I thought buckwheat cakes were like pancakes, but going from modern and 19th century recipes, they seem to be a little thicker. You can find a current version here:


Lucy Ferrier’s mother likely made hers using a method like this:

Buckwheat Cakes.

One quart of buckwheat meal;

One pint of wheat flour;

Half a tea-cupful of yeast;

Salt to taste.

Mix the flour, buckwheat and salt with as much water moderately warm as will make it into a thin batter. Beat it well, then add the yeast; when well mixed, set it in a warm place to rise. A soon as they are very light, grease the griddle, and bake them a delicate brown. Butter them with good butter, and eat while hot.–Widdifield’s New Cook Book: or. Practical receipts for the house-wife. Philadelphia, 1856.

Screen Shot 2019-12-28 at 8.23.58 PM

Perhaps Mr. Ferrier didn’t give him the “good” butter.

Now for today’s question….

What other states does Lucy Ferrier mention? And why might they lead us to believe that her grandfather might not have found their Mormon rescuers as “exotic” as Conan Doyle’s British readers?


The winner of this day’s drawing will receive, perhaps inevitably…..


This is a Thomas Crowell printing of A Study in Scarlet, in pretty decent shape. There are no illustrations, unfortunately, but for a tissue-covered engraving of Arthur Conan Doyle as a frontispiece. According to the the invaluable Arthur Conan Doyle Encyclopedia, it was printed in 1898 and retailed for seventy-five cents. I think it would make a lovely little addition to your vintage Holmes collection–or perhaps give you a start on one.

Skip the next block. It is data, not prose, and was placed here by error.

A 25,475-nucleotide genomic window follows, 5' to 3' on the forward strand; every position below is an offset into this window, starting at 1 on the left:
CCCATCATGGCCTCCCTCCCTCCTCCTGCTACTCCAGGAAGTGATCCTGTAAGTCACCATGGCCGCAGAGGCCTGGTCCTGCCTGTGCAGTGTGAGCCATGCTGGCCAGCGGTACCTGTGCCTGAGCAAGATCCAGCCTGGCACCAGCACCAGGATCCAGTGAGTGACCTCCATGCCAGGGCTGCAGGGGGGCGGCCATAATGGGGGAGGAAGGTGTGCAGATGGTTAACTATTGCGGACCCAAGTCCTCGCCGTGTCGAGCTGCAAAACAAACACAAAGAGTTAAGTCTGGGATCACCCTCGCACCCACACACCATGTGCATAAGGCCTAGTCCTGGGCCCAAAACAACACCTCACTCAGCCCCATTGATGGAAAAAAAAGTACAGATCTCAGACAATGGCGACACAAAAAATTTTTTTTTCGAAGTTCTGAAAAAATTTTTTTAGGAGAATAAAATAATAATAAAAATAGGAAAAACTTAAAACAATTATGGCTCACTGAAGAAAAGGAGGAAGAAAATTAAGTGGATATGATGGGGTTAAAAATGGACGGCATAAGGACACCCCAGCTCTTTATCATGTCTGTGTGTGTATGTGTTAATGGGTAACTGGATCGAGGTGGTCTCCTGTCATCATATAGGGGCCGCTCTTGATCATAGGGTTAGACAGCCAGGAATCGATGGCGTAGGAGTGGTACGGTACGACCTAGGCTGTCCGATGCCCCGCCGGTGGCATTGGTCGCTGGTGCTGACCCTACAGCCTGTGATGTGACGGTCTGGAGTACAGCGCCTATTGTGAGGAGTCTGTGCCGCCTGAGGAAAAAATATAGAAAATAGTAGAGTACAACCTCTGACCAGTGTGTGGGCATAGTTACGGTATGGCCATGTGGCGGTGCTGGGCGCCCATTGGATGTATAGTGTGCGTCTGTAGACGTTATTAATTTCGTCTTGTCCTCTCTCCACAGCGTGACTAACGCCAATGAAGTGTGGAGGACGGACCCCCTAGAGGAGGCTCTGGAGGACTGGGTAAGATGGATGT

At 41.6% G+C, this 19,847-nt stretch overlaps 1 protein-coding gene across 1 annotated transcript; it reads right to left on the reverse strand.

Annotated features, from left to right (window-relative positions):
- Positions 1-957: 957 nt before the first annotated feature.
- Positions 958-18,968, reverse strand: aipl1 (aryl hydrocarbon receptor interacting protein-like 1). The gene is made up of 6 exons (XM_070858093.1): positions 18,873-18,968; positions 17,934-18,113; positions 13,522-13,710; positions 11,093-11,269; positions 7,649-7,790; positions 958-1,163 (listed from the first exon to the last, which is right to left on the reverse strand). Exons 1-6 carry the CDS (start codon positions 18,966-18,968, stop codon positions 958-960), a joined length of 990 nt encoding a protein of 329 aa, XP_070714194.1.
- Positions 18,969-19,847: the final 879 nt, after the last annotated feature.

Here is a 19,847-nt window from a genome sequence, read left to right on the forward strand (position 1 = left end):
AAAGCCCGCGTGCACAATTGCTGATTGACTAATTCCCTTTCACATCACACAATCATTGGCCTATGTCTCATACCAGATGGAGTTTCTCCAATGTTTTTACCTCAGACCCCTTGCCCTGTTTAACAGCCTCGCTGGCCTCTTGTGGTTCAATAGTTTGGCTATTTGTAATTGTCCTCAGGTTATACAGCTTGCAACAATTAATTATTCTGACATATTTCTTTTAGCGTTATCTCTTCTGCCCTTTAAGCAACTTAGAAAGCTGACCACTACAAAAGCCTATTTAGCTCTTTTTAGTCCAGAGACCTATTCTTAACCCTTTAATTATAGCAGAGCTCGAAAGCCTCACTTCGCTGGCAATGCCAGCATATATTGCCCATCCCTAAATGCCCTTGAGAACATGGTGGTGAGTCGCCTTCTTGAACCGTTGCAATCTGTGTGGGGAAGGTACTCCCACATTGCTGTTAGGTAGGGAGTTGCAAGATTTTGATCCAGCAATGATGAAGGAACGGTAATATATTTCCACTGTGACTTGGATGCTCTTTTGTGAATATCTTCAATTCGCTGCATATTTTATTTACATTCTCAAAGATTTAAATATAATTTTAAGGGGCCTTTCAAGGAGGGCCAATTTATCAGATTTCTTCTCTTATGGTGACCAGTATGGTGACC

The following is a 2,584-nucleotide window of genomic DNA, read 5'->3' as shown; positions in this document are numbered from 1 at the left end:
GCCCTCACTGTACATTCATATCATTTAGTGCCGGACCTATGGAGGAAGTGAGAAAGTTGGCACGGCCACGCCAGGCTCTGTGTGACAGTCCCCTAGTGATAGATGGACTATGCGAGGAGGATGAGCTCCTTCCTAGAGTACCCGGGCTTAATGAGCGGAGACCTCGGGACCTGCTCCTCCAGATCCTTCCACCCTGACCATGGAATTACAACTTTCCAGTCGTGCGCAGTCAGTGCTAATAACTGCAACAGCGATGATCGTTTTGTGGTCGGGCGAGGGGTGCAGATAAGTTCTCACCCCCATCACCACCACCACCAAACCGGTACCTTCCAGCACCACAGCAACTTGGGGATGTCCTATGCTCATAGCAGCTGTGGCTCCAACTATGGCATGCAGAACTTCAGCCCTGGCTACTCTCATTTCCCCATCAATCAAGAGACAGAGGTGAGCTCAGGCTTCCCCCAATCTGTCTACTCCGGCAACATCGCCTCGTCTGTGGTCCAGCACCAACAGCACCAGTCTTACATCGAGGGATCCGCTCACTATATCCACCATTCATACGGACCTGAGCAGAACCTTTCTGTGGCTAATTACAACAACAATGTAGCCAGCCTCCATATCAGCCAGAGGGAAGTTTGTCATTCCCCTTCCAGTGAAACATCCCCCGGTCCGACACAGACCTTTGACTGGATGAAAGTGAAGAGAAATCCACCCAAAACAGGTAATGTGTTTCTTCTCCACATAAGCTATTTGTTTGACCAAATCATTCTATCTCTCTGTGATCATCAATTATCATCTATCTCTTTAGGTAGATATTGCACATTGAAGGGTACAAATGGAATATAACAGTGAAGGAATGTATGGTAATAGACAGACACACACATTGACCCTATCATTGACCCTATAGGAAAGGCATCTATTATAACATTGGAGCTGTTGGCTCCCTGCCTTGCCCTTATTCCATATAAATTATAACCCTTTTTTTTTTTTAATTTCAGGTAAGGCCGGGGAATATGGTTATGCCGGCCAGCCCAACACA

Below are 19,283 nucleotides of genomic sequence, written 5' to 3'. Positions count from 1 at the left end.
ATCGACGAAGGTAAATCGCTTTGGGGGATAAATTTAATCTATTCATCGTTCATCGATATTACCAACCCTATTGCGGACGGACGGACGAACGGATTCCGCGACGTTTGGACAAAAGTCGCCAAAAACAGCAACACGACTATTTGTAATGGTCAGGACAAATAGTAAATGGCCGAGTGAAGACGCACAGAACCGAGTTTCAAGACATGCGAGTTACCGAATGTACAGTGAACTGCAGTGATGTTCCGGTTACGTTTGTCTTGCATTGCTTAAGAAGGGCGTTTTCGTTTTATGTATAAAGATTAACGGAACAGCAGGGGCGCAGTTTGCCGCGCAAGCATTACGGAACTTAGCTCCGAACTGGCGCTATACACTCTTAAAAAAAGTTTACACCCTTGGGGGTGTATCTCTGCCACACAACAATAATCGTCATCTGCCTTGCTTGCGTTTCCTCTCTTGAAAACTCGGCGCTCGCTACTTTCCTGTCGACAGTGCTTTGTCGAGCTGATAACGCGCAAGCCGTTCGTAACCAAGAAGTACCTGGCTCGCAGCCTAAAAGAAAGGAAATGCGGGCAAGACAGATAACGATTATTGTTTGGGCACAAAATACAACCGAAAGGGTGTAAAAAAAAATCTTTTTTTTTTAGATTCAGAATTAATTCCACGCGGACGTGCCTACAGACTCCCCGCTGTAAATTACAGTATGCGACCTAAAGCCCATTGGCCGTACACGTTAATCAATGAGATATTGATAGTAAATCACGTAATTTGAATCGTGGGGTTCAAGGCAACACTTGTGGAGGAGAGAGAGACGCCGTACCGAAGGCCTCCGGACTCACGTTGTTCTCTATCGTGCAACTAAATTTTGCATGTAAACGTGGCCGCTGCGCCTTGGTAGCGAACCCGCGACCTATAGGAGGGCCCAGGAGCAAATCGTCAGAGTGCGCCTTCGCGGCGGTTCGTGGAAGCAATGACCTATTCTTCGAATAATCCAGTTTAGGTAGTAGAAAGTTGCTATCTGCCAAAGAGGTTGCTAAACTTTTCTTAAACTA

Just send your answer in (as usual) via blog comment, the Well-Read Sherlockian FB page, or my own FB page if we are FB friends.

And now I can’t stop thinking about pancakes.

Screen Shot 2019-12-28 at 9.52.37 PM

Oh my word. I had this book when I was a kid…..


Screen Shot 2018-12-27 at 10.26.27 PM


To Emily Todd, winner of Memoirs from Mrs. Hudson’s Kitchen. The “only modern thing” Watson observed in the Ferguson house was, indeed, “a smart maid.” At the time the case takes place, in 1896, Watson was again single, and probably cannot be faulted for noticing the woman and her style of dress (he really did have an eye for women’s fashion). However, as at least one commenter pointed out, calling her a “modern thing” was not really very kind or gentlemanly. Perhaps she spilt a little tea on him; he deserved it.

Comments Off on 8th Annual 12th Night Giveaway: Day 6

Filed under Uncategorized

8th Annual 12th Night Giveaway: Day 5

Screen Shot 2019-12-28 at 10.13.14 AM

“I’m no doctor, Watson, but I deduce our lady has simply had too much Christmas.”


One thing an observant reader will gather from the Sherlock Holmes stories is that Victorian Britain was a cosmopolitan society. Not only does Watson mention, in an off-handed way, soldiers returned from abroad, his own service in Afghanistan, Lascars working the docks, Chinese tattoos,  and Japanese armor, many clients in the stories have international connections, or are from other countries themselves. When I planned these food-based Giveaway entries, I thought that it would be nice to look at what meals some of these clients might have prepared at home.